Machine Learning for Uncertainty with Application to Causal Inference
Effective decision making requires understanding the uncertainty inherent in a problem. This covers a wide scope in statistics, from deriving an estimator to training a predictive model. In this thesis, I will discuss three topics towards developing new uncertainty methods for solving individual and population level inference problems with their applications in causal inference. In the first topic, I introduce a novel approach, Collaborating Networks (CN), to capture predictive distributions in regression. It defines two neural networks with two distinct loss functions to approximate the conditional cumulative distribution function and its inverse respectively. This gives CN extra flexibility through bypassing the necessity of assuming an explicit distribution family such as Gaussian. Empirically, CN generates sharp intervals with reliable coverage. In the second topic, I extend CN to estimate the individual treatment effect in observational studies. It is augmented with a new adjustment scheme through representation learning, which is shown to effectively alleviate the imbalance between treatment groups. Moreover, a new evaluation criterion is suggested by combing the estimated uncertainty and variation in utility functions (e.g., variability in risk tolerance) for more comprehensive decision making, which contrasts to traditional approaches that only study an individual's outcome change in mean due to a potential treatment. In the last topic, I will present an analysis pipeline called PSweight for causal inference with propensity score weighting. Comparing to other pipelines for similar purposes, PSweight comprises a wider range of functionality to provide an exhaustive design and analysis platform that enables users to construct different estimators and assess their uncertainties.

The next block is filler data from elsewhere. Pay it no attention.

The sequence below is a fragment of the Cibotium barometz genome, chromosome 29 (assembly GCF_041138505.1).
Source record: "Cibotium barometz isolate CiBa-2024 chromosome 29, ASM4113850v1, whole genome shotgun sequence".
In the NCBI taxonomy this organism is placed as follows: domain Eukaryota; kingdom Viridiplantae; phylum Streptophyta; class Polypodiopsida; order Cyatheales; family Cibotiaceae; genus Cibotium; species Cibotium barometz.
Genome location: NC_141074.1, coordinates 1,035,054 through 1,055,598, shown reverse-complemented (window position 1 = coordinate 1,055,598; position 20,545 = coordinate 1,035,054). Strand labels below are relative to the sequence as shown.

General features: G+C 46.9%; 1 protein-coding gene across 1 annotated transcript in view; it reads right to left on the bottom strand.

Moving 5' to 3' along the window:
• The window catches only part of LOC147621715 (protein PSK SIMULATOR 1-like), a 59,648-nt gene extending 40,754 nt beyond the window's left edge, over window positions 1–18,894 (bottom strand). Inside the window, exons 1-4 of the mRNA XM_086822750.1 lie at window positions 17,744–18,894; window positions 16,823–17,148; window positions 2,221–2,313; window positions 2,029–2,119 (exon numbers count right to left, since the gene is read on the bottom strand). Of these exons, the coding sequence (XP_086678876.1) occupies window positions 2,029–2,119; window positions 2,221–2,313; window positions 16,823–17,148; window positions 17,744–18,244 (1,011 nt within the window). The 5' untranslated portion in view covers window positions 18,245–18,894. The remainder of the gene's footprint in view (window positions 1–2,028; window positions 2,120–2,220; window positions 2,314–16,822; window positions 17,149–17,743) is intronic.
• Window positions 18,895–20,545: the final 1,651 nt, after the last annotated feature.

Mentor: David Carlson, PhD
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